Medical evacuations in the oil and gas industry: a retrospective review with implications for future evacuation and preventative strategies

Toner, Sharyn, Andrée Wiltens, Derkje H., Williams, Hector, Klein, Susan, Marshall, Simon, Nerwich, Neil, Copeland, Ryan and Berg, Johannes (2017) Medical evacuations in the oil and gas industry: a retrospective review with implications for future evacuation and preventative strategies. Journal of Travel Medicine, 24 (3). taw095. ISSN 1708-8305

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Background: Businesses increasingly conduct operations in remote areas where medical evacuation [Medevac(s)] carries more risk. Royal Dutch Shell developed a remote healthcare strategy whereby enhanced remote healthcare is made available to the patient through use of telemedicine and telemetry. To evaluate that strategy, a review of Medevacs of Shell International employees [i.e. expatriate employees (EEs) and frequent business travellers (FBTs)] was undertaken. Method: A retrospective review of Medevac data (period 2008–12) that were similar in operational constraints and population profile was conducted. Employee records and Human Resource data were used as a denominator for the population. Analogous Medevac data from specific locations were used to compare patterns of diagnoses. Results: A total of 130 Medevacs were conducted during the study period, resulting in a Medevac rate of 4 per 1000 of population with 16 per 1000 for females and 3 per 1000 for males, respectively. The youngest and oldest age-groups required Medevacs in larger proportions. The evacuation rates were highest for countries classified as ‘high’ or ‘extreme risk’. The most frequent diagnostic categories for Medevac were: trauma, digestive, musculoskeletal, cardiac and neurological. In 9% of the total, a strong to moderate link could be made between the pre-existing medical condition and diagnosis leading to Medevac. Conclusion: This study uniquely provides a benchmark Medevac rate (4 per 1000) for EEs and FBTs and demonstrates that Medevac rates are highest from countries identified as ‘high risk’; there is an age and gender bias, and pre-existing medical conditions are of notable relevance. It confirms a change in the trend from injury to illness as a reason for Medevac in the oil and gas industry and demonstrates that diagnoses of a digestive and traumatic nature are the most frequent. A holistic approach to health (as opposed to a predominant focus on fitness to work), more attention to female travellers, and the application of modern technology and communication will reduce the need for Medevacs.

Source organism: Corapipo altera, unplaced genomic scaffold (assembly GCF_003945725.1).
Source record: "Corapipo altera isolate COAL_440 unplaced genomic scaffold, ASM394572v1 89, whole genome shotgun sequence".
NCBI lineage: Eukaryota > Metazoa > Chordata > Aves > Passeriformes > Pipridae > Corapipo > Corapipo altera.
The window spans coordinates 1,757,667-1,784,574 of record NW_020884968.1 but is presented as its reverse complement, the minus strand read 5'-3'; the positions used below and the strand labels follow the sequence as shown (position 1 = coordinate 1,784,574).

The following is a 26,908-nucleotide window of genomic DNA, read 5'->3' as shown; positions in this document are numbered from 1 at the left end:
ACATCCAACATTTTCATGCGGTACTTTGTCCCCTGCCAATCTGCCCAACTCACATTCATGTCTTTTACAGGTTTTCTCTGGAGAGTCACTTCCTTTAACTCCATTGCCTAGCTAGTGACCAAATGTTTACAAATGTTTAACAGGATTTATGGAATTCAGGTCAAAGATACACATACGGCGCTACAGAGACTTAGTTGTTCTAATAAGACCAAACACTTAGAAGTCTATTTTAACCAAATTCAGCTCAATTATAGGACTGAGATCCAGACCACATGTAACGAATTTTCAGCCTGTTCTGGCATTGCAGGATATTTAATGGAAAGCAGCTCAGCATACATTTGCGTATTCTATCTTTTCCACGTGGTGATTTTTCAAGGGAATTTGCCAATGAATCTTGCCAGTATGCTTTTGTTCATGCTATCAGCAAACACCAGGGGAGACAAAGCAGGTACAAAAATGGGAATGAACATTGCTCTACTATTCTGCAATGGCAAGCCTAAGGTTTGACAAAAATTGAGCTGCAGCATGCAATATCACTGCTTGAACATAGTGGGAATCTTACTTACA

Item Type: Journal Article
Keywords: Medevac, oil and gas platforms, Medevac rate, offshore workers, frequent business travellers, pre-existing conditions, expatriates, fitness to work, medical evacuation, country risk, repatriation, aeromedical evacuation, female travellers, remote healthcare
Faculty: ARCHIVED Faculty of Health, Social Care & Education (until September 2018)
Depositing User: Ian Walker
Date Deposited: 05 Mar 2018 15:27
Last Modified: 22 Feb 2022 16:02

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